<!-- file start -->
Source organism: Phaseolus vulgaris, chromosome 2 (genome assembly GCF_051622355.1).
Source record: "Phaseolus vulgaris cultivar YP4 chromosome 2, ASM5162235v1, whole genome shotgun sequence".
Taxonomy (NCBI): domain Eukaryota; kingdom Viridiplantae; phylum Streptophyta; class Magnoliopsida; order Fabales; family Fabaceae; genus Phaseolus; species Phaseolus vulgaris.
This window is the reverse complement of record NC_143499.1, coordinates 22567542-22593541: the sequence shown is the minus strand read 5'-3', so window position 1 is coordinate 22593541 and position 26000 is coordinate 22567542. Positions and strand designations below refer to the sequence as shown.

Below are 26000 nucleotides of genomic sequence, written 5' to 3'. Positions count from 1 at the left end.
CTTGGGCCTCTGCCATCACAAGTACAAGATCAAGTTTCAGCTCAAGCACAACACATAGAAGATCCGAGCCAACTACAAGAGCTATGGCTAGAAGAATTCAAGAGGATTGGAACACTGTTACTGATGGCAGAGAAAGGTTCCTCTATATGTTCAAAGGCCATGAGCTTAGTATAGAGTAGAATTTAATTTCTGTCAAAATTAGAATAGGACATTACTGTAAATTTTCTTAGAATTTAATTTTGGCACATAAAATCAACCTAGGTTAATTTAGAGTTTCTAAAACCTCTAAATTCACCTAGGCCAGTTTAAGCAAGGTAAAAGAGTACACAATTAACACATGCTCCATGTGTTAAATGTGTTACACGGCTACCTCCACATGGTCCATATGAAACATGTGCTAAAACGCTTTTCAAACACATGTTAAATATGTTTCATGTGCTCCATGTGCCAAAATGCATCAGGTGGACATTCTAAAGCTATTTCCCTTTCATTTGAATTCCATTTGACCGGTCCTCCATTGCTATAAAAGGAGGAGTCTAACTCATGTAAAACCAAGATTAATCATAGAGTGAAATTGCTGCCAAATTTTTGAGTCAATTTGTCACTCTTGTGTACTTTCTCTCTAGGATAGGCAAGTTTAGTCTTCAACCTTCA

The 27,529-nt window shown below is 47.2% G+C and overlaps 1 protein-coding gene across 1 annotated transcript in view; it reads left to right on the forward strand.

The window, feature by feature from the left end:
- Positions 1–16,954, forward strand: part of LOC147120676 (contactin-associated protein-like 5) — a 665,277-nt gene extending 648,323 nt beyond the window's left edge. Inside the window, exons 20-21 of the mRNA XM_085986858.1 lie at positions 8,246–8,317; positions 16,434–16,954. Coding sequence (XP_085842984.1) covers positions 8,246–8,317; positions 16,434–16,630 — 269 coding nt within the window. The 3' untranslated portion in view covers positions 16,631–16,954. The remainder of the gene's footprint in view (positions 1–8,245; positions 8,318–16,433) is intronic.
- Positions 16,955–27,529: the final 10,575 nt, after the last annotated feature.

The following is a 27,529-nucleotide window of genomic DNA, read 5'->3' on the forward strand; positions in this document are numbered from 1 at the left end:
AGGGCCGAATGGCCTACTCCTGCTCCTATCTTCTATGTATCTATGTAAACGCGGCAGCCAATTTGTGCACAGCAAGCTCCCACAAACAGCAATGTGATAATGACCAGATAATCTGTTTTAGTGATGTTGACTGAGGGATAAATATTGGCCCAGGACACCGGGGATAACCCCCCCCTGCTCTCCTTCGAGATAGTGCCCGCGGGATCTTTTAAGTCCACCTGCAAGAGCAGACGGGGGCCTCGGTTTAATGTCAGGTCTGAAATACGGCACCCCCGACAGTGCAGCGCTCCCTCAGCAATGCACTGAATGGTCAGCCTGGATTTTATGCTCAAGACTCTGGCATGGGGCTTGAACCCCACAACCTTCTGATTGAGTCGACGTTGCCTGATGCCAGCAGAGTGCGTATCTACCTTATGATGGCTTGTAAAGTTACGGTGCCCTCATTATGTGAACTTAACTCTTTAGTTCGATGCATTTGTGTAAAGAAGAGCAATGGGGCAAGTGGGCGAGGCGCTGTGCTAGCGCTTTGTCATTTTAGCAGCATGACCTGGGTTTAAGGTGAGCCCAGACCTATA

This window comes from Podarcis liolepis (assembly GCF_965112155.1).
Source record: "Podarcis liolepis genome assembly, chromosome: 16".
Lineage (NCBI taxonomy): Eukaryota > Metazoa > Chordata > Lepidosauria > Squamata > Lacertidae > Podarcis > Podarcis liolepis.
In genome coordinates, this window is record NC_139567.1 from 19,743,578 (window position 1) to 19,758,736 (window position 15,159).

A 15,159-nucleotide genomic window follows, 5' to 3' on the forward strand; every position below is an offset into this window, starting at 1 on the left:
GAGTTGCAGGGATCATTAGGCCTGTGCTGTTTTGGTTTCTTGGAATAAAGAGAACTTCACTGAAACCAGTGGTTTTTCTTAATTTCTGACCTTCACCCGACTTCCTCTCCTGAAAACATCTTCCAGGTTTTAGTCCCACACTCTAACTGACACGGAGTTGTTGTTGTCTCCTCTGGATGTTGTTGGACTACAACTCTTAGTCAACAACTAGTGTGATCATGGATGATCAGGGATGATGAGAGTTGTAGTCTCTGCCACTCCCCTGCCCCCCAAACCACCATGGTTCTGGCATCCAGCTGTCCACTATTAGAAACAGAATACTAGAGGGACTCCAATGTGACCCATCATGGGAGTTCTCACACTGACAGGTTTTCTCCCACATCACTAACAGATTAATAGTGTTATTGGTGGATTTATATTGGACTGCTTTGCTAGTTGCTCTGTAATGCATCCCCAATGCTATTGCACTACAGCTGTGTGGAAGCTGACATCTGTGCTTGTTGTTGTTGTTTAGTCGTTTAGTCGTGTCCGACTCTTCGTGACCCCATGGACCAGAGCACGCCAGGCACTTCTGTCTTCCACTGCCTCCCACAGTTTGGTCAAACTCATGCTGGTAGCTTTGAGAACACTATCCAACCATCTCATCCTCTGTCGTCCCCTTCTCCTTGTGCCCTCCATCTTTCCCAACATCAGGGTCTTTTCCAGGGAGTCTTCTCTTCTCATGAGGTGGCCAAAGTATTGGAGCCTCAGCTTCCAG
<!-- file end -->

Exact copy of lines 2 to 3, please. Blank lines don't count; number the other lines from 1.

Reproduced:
Source record: "Phaseolus vulgaris cultivar YP4 chromosome 2, ASM5162235v1, whole genome shotgun sequence".
Taxonomy (NCBI): domain Eukaryota; kingdom Viridiplantae; phylum Streptophyta; class Magnoliopsida; order Fabales; family Fabaceae; genus Phaseolus; species Phaseolus vulgaris.